9. Once the mixture has melted, add sifted corn starch and icing sugar. Mix till well-blended, the mixture will thicken slowly.
  10. Add eggs, vanilla extract and lemon juice. Mix till well-blended, the mixture will further thicken into custard. Taste the custard and if desired, add some sea salt to increase intensity of cheese taste.
  11. There may be some fine lumps and grainy bits in the custard, sifting will yield a more velvety smooth custard. This is optional. Let the custard cool down completely and transfer to a piping bag. *If preparing custard one day in advance, transfer the custard to a piping bag and store the bag in the fridge till ready to use. Before using, let the custard return to room temperature.
  12. Back to the tart pastry. Remove the dough from fridge. Dust a baking mat (and rolling pin) with flour, roll the dough thinly, about 3-4 mm thickness. Use a 7cm fluted cutter to stamp the dough. *If preparing the dough in advance, store each piece of dough in plastic container, separating with baking paper or plastic sheet in between, then store container in the fridge. Before using, let the dough soften at room temperature slightly.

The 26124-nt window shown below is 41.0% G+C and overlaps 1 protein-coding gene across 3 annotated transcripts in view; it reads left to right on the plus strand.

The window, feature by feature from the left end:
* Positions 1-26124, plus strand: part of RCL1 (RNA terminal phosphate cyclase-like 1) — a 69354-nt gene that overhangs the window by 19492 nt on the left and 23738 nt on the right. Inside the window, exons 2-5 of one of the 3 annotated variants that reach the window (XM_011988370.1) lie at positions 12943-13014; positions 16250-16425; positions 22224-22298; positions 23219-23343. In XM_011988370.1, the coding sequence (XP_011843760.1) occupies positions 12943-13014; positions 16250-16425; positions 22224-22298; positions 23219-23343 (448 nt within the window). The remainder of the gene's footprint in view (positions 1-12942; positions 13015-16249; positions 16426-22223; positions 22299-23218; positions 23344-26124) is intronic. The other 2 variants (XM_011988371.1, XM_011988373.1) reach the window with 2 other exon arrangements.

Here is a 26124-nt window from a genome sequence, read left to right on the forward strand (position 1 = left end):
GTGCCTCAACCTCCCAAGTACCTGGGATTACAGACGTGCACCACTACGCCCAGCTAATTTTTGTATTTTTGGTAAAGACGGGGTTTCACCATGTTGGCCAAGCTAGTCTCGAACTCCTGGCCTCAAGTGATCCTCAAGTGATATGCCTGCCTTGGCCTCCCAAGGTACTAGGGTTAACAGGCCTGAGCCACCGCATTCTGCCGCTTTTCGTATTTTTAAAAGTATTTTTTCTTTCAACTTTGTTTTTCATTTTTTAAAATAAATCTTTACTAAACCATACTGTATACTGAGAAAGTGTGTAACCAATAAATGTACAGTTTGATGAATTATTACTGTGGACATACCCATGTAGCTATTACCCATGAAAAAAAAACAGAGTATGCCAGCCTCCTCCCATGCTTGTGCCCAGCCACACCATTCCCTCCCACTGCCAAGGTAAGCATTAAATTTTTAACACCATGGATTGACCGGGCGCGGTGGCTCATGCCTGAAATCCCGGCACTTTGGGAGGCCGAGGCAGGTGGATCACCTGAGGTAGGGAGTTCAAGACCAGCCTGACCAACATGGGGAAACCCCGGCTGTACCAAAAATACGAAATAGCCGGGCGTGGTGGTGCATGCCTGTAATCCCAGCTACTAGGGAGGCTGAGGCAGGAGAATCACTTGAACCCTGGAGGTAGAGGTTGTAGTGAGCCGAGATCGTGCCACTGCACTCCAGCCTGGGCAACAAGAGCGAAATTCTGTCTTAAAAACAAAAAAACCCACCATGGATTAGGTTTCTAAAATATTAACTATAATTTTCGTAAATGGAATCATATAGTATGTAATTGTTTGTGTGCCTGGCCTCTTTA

13. Use a metal scrapper (dust with flour) to lift up the cut dough.
  14. Place the cut dough over a tart tin (5.5cm top/3cm base) and gently press it downwards.
  15. Using finger tips, gently press and mold the dough into the tart tin. Use a fork to poke holes at the base of the tart cases.
  16. Bake the tarts at 180 degree celsius, fan mode for 10mins. Remove from oven and place on wire rack to cool After the tart cases are cooled slightly, remove them from the tins and let cool completely before use.
  17. Preheat oven to 225 degree celsius top and bottom heat.
  18. Pipe the custard into the cooled tart cases, shape slightly domed. Brush custard evenly with egg yolk-milk mixture.
  19. Bake the tarts at 225 degree celsius top and bottom heat, for 10 mins.